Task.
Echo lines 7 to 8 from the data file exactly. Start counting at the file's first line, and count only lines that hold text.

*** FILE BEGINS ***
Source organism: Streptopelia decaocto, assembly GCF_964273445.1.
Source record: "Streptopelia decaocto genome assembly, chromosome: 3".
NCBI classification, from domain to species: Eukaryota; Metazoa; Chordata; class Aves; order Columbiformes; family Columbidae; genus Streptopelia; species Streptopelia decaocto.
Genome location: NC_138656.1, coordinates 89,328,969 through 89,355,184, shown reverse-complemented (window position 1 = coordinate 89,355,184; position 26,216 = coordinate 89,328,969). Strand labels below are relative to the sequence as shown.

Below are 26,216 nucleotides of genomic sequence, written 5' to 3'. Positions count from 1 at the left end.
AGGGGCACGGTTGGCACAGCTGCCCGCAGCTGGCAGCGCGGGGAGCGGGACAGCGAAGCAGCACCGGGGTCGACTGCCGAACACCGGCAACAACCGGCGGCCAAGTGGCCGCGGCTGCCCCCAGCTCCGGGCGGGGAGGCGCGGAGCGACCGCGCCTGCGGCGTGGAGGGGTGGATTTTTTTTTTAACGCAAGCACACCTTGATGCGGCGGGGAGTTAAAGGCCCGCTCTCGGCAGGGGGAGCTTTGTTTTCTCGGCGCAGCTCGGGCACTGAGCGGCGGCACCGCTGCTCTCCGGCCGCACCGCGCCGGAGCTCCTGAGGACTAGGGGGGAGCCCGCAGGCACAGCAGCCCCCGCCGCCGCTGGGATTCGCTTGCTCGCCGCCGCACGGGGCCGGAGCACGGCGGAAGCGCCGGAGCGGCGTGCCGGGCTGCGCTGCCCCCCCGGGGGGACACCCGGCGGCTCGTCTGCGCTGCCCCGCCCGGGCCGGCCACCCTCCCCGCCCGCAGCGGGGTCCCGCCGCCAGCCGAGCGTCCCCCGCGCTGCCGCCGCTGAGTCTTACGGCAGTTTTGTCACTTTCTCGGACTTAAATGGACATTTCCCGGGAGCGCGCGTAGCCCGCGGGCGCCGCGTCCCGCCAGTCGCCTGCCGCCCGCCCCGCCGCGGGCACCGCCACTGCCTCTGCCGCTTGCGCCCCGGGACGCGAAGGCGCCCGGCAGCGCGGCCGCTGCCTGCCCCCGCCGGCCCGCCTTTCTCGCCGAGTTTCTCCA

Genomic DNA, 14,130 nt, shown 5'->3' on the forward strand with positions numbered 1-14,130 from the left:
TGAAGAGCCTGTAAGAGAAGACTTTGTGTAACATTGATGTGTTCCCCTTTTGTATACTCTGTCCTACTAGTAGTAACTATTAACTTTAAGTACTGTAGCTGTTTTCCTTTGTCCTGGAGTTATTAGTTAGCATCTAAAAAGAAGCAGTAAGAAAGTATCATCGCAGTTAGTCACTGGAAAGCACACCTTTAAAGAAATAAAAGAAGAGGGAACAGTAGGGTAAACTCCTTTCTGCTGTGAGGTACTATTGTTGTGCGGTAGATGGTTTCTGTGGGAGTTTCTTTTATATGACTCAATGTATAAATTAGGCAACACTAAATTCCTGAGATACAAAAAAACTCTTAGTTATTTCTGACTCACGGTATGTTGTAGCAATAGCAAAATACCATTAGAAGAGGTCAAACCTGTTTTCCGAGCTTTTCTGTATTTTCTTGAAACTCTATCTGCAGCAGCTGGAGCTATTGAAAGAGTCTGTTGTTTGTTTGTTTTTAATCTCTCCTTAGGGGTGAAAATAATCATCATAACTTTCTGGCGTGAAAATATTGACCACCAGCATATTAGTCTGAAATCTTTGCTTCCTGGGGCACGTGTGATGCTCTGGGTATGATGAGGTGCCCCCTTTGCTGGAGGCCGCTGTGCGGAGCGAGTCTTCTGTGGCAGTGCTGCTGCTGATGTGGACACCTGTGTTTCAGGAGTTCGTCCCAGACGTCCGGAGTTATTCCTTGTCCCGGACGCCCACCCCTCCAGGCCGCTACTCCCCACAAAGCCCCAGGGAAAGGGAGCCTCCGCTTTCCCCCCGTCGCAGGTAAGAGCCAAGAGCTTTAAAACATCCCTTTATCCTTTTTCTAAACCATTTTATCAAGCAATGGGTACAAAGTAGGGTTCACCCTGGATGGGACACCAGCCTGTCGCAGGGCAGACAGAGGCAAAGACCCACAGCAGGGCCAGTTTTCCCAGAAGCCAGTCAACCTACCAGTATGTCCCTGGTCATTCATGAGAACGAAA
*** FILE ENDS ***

Genomic DNA, 14,130 nt, shown 5'->3' on the forward strand with positions numbered 1-14,130 from the left:
TGAAGAGCCTGTAAGAGAAGACTTTGTGTAACATTGATGTGTTCCCCTTTTGTATACTCTGTCCTACTAGTAGTAACTATTAACTTTAAGTACTGTAGCTGTTTTCCTTTGTCCTGGAGTTATTAGTTAGCATCTAAAAAGAAGCAGTAAGAAAGTATCATCGCAGTTAGTCACTGGAAAGCACACCTTTAAAGAAATAAAAGAAGAGGGAACAGTAGGGTAAACTCCTTTCTGCTGTGAGGTACTATTGTTGTGCGGTAGATGGTTTCTGTGGGAGTTTCTTTTATATGACTCAATGTATAAATTAGGCAACACTAAATTCCTGAGATACAAAAAAACTCTTAGTTATTTCTGACTCACGGTATGTTGTAGCAATAGCAAAATACCATTAGAAGAGGTCAAACCTGTTTTCCGAGCTTTTCTGTATTTTCTTGAAACTCTATCTGCAGCAGCTGGAGCTATTGAAAGAGTCTGTTGTTTGTTTGTTTTTAATCTCTCCTTAGGGGTGAAAATAATCATCATAACTTTCTGGCGTGAAAATATTGACCACCAGCATATTAGTCTGAAATCTTTGCTTCCTGGGGCACGTGTGATGCTCTGGGTATGATGAGGTGCCCCCTTTGCTGGAGGCCGCTGTGCGGAGCGAGTCTTCTGTGGCAGTGCTGCTGCTGATGTGGACACCTGTGTTTCAGGAGTTCGTCCCAGACGTCCGGAGTTATTCCTTGTCCCGGACGCCCACCCCTCCAGGCCGCTACTCCCCACAAAGCCCCAGGGAAAGGGAGCCTCCGCTTTCCCCCCGTCGCAGGTAAGAGCCAAGAGCTTTAAAACATCCCTTTATCCTTTTTCTAAACCATTTTATCAAGCAATGGGTACAAAGTAGGGTTCACCCTGGATGGGACACCAGCCTGTCGCAGGGCAGACAGAGGCAAAGACCCACAGCAGGGCCAGTTTTCCCAGAAGCCAGTCAACCTACCAGTATGTCCCTGGTCATTCATGAGAACGAAA